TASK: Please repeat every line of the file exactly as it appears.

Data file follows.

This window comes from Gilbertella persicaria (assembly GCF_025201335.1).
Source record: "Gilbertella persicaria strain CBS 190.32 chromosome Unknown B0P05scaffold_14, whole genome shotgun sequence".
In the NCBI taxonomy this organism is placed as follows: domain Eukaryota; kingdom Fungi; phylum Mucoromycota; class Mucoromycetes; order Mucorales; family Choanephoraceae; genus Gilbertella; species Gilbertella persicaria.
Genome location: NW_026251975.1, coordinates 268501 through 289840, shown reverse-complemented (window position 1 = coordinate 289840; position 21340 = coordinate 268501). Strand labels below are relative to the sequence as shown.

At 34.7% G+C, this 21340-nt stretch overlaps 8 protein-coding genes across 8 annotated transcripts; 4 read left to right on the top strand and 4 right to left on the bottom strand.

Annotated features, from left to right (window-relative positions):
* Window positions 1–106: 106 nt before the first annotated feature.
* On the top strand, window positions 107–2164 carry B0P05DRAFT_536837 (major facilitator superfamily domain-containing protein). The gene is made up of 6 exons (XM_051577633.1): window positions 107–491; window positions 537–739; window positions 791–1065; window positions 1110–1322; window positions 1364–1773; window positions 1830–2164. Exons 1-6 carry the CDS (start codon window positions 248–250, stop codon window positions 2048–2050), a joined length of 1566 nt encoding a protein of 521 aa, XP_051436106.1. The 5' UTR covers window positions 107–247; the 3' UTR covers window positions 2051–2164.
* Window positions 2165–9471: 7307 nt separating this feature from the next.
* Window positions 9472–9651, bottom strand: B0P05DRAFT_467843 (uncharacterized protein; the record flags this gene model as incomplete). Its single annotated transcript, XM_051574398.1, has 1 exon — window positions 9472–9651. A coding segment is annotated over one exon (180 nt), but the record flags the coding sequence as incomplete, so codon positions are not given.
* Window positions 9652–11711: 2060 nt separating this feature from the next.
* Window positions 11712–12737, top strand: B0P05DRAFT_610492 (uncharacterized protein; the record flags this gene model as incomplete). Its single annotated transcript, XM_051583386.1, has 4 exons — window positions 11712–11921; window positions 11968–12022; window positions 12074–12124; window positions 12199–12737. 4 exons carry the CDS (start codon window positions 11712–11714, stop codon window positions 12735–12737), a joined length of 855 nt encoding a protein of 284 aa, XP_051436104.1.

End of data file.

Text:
This window comes from Gilbertella persicaria (assembly GCF_025201335.1).
Source record: "Gilbertella persicaria strain CBS 190.32 chromosome Unknown B0P05scaffold_14, whole genome shotgun sequence".
In the NCBI taxonomy this organism is placed as follows: domain Eukaryota; kingdom Fungi; phylum Mucoromycota; class Mucoromycetes; order Mucorales; family Choanephoraceae; genus Gilbertella; species Gilbertella persicaria.
Genome location: NW_026251975.1, coordinates 268501 through 289840, shown reverse-complemented (window position 1 = coordinate 289840; position 21340 = coordinate 268501). Strand labels below are relative to the sequence as shown.

At 34.7% G+C, this 21340-nt stretch overlaps 8 protein-coding genes across 8 annotated transcripts; 4 read left to right on the top strand and 4 right to left on the bottom strand.

Annotated features, from left to right (window-relative positions):
* Window positions 1–106: 106 nt before the first annotated feature.
* On the top strand, window positions 107–2164 carry B0P05DRAFT_536837 (major facilitator superfamily domain-containing protein). The gene is made up of 6 exons (XM_051577633.1): window positions 107–491; window positions 537–739; window positions 791–1065; window positions 1110–1322; window positions 1364–1773; window positions 1830–2164. Exons 1-6 carry the CDS (start codon window positions 248–250, stop codon window positions 2048–2050), a joined length of 1566 nt encoding a protein of 521 aa, XP_051436106.1. The 5' UTR covers window positions 107–247; the 3' UTR covers window positions 2051–2164.
* Window positions 2165–9471: 7307 nt separating this feature from the next.
* Window positions 9472–9651, bottom strand: B0P05DRAFT_467843 (uncharacterized protein; the record flags this gene model as incomplete). Its single annotated transcript, XM_051574398.1, has 1 exon — window positions 9472–9651. A coding segment is annotated over one exon (180 nt), but the record flags the coding sequence as incomplete, so codon positions are not given.
* Window positions 9652–11711: 2060 nt separating this feature from the next.
* Window positions 11712–12737, top strand: B0P05DRAFT_610492 (uncharacterized protein; the record flags this gene model as incomplete). Its single annotated transcript, XM_051583386.1, has 4 exons — window positions 11712–11921; window positions 11968–12022; window positions 12074–12124; window positions 12199–12737. 4 exons carry the CDS (start codon window positions 11712–11714, stop codon window positions 12735–12737), a joined length of 855 nt encoding a protein of 284 aa, XP_051436104.1.